30. Thanks, Eli, it’s really helpful to see these successive versions … even if I lost my thread (for now) by the third version. I will return to it in due course.

    Here’s the code, direct inline, for posterity. (You can best paste code into WordPress comments by enclosing them in {source language=”WHATEVER”}…{/source}, but using square brackets rather than curly. The list of supported languages doesn’t seem to include “lisp” or “scheme”, but since Lisp has minimal syntax and therefore requires minimal highlighting, just omitting the language=”WHATEVER” bit seems to work OK.)

    ;; original example, slighly modified
    (define (make-stack)
      (let ([ls '()])
        (lambda (msg . args)
          (cond [(eqv? msg 'empty?) (null? ls)]
                [(eqv? msg 'push!)  (set! ls (cons (car args) ls))]
                [(eqv? msg 'top)    (car ls)]
                [(eqv? msg 'pop!)   (set! ls (cdr ls))]
                [(eqv? msg 'ref)    (list-ref ls (car args))]
                [(eqv? msg 'set!)   (set-car! (list-tail ls (car args))
                                              (car (cdr args)))]
                [(eqv? msg 'debug) ls]
                [else (error "oops")]))))
    ;; converted to using boxes
    (define (make-stack)
      (let ([ls '()])
        (lambda (msg . args)
          (cond [(eqv? msg 'empty?) (null? ls)]
                [(eqv? msg 'push!)  (set! ls (cons (box (car args)) ls))]
                [(eqv? msg 'top)    (unbox (car ls))]
                [(eqv? msg 'pop!)   (set! ls (cdr ls))]
                [(eqv? msg 'ref)    (unbox (list-ref ls (car args)))]
                [(eqv? msg 'set!)   (set-box! (list-ref ls (car args))
                                              (cadr args))]
                [(eqv? msg 'debug)  (map unbox ls)]
                [else (error "oops")]))))
    ;; more tweaks, but basically the same
    (define (make-stack)
      (define ls '())
      (define (a-stack msg . args)
        (case msg
          [(empty?) (null? ls)]
          [(push!)  (set! ls (cons (box (car args)) ls))]
          [(top)    (unbox (car ls))]
          [(pop!)   (set! ls (cdr ls))]
          [(ref)    (unbox (list-ref ls (car args)))]
          [(set!)   (set-box! (list-ref ls (car args)) (cadr args))]
          [(debug)  (map unbox ls)]
          [else (error "oops")]))
    ;; some plt-specific tweaks
    (define (make-stack)
      (define ls '())
      (define (a-stack msg [arg1 #f] [arg2 #f])
        (case msg
          [(empty?) (null? ls)]
          [(push!)  (set! ls (cons (box arg1) ls))]
          [(top)    (unbox (car ls))]
          [(pop!)   (set! ls (cdr ls))]
          [(ref)    (unbox (list-ref ls arg1))]
          [(set!)   (set-box! (list-ref ls arg1) arg2)]
          [(debug)  (map unbox ls)]
          [else (error 'stack "unknown message: ~e" msg)]))
    ;; Now this is really going overboard -- use a syntax to make up the
    ;; `make-stack', but could be used for other similar "class"
    ;; definitions.  It's pretty limited in the kind of "classes" that it
    ;; can define, and it's well beyond that stage of the book; but you can
    ;; take it as a quick demonstration of why exactly the s-expression
    ;; syntax is so popular.
      (define-class-like (maker [field init] ...)
        [(method x ...) body ...] ...)
      ;; the above pattern is translated to the one below
      (define (maker)
        (define field init) ...
        (lambda (msg . args)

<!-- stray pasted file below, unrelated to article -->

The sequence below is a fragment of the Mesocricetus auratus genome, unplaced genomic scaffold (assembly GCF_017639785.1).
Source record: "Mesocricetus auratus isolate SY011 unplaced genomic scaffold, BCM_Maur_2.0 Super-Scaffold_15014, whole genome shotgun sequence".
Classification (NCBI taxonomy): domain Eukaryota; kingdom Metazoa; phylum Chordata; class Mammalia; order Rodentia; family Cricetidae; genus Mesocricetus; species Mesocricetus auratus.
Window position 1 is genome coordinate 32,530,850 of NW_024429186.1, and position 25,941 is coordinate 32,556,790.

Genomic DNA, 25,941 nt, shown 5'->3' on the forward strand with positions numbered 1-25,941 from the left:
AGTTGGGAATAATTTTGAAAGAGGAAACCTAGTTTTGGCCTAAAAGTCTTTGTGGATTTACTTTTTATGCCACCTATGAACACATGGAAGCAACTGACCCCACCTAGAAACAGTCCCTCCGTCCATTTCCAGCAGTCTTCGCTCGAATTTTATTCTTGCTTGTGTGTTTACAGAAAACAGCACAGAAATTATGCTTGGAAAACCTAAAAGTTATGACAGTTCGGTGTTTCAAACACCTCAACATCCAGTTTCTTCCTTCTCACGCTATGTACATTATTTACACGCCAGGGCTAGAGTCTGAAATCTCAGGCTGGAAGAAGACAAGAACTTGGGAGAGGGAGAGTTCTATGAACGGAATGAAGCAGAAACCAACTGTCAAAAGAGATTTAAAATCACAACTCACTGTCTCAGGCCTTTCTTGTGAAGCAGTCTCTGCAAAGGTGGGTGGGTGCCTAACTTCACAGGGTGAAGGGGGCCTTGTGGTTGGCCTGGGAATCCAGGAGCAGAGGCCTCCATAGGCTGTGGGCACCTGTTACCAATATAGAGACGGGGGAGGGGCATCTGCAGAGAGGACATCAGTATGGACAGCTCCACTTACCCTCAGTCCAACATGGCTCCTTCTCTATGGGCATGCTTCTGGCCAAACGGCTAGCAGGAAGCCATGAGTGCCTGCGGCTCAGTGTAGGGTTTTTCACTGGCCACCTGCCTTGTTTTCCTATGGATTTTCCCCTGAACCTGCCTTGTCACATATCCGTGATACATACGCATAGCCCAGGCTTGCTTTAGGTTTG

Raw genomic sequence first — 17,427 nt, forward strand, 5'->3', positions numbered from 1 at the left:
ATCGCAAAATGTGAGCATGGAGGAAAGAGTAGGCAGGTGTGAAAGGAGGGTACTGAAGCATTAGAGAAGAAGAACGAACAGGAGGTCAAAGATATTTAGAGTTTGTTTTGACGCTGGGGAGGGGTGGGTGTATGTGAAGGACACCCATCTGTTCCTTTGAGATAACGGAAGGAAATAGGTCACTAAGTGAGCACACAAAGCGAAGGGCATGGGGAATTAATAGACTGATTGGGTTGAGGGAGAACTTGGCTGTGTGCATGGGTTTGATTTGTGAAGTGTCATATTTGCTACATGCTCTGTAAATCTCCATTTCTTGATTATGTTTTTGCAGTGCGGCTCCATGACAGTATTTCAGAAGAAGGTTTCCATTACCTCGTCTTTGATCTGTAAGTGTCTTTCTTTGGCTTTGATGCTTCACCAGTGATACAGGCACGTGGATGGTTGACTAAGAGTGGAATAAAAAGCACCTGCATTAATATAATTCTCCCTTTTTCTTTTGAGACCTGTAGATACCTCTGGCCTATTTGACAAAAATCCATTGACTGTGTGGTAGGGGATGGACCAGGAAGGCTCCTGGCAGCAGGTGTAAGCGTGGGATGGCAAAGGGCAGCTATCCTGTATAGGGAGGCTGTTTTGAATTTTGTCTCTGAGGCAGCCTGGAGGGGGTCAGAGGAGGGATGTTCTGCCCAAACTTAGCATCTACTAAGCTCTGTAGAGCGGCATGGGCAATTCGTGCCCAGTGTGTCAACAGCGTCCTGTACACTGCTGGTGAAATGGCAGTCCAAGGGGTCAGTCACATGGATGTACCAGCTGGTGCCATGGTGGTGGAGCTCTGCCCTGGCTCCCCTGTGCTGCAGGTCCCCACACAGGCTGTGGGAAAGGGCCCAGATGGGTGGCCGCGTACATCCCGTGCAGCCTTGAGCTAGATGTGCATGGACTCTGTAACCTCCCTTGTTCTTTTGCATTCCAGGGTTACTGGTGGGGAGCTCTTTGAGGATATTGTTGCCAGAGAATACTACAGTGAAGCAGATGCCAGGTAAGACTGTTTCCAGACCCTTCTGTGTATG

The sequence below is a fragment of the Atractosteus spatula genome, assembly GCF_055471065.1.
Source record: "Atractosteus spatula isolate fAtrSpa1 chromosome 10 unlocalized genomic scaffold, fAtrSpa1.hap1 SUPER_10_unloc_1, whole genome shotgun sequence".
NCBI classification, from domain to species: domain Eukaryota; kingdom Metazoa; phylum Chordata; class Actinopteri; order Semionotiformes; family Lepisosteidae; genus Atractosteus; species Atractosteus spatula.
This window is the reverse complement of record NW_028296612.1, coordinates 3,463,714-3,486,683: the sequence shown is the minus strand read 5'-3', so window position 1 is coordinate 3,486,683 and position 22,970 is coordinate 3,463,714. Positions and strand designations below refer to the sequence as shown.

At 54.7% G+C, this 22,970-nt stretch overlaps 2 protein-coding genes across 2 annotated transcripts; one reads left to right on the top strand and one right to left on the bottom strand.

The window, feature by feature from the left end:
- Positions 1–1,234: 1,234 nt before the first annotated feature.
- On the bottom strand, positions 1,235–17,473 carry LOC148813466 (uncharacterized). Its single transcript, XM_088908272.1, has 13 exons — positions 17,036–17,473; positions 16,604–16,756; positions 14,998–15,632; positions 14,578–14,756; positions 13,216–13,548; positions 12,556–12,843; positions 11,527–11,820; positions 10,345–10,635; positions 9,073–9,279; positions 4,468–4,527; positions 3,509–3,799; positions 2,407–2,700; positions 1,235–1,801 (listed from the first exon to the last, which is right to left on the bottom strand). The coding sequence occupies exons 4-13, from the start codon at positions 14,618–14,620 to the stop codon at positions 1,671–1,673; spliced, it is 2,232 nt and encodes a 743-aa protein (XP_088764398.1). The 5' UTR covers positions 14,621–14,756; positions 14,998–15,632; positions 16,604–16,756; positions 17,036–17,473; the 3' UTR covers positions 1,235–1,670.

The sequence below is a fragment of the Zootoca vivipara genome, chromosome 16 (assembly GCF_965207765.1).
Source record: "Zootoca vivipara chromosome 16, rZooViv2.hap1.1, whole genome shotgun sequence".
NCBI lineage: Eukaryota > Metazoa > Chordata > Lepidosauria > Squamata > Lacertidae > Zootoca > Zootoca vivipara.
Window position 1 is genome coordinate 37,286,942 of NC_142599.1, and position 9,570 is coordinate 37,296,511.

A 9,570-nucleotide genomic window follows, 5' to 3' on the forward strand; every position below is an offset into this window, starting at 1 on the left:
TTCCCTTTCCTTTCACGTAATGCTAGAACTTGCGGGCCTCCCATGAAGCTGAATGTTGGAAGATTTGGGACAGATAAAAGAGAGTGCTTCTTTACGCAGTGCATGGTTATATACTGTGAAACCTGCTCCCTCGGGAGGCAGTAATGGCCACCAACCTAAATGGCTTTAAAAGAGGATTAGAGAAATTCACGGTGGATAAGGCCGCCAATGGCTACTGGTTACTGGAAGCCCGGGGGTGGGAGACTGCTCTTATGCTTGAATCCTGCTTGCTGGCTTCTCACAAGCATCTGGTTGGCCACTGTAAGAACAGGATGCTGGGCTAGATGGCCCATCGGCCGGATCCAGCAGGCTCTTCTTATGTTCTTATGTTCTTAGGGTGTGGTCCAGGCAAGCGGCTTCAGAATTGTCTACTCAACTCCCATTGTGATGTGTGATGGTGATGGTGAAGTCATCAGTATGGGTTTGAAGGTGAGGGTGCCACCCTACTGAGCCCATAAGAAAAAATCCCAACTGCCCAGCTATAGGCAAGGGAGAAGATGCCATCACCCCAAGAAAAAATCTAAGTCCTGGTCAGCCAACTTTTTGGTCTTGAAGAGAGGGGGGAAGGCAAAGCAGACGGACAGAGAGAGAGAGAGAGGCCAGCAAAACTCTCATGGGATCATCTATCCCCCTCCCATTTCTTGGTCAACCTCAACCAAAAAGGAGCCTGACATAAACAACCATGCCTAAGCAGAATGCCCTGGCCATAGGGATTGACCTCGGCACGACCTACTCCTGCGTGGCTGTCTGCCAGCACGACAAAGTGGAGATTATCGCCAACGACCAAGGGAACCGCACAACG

(case msg
            [(method) (apply (lambda (x ...) body ...) args)] ...
            [else (error 'maker "unknown message: ~e" msg)]))))
    (define-class-like (make-stack [ls '()])
      [(empty?)   (null? ls)]
      [(push! x)  (set! ls (cons (box x) ls))]
      [(top)      (unbox (car ls))]
      [(pop!)     (set! ls (cdr ls))]
      [(ref n)    (unbox (list-ref ls n))]
      [(set! n x) (set-box! (list-ref ls n) x)]
      [(debug)  (map unbox ls)])
    ;; BTW, `define-syntax-rule' is a kind of a short form for
    ;; `define-syntax' and `syntax-rules' -- it can easily be defined using
    ;; them:
    (define-syntax define-syntax-rule
      (syntax-rules ()
        [(define-syntax-rule (name P ...) B)
         (define-syntax name
           (syntax-rules ()
             [(name P ...) B]))]))
    ;; (At this point, it should be clearer why the Scheme/Lisp world is so
    ;; full of incompatible dialects: a typical Scheme (PLT in particular)
    ;; is more than a language -- it's a playground for extending languages
    ;; and making up new ones.  (Yes, including list-comprehension...))
  31. Apologies for mentioning yet another language, but this seems to be relevant to the notion of “If you want macros, you need Lisp syntax”.

    Dylan ( claims to provide macros while keeping a more familiar syntax. Never tried it myself, though. I somehow got bored with the whole enlightenment-through-programming-languages thing.

  32. Hi Mike,

    TSPL4 is using R6RS Scheme which doesn’t include ‘set-car!’ in the initial environment. Here is how to load it:

    (import (rnrs)
    (rnrs mutable-pairs))
    (define a ‘(1 2 3))
    (set-car! a ‘n)
    (display a)


    btw: The pound-bang makes PLT use the R6RS language.

    If you want to go with R5RS you might start with TSPL3:

  33. Hi Mike,

    It sounds like you are in the same boat that I was in with Scheme: you are getting outside your comfort zone! You are in a critical period right now. This is the time that you really need to stick with it without reverting to what you are already comfortable with (Ruby). You should sign up to some Scheme mailing lists [1] and hang out on Freenode’s #scheme so you don’t feel so alone and isolated right now.

    It sounds crazy now but after two weeks you won’t see the parentheses anymore. The simplicity of the syntax is pretty nice; but once you grok macros you will really appreciate it.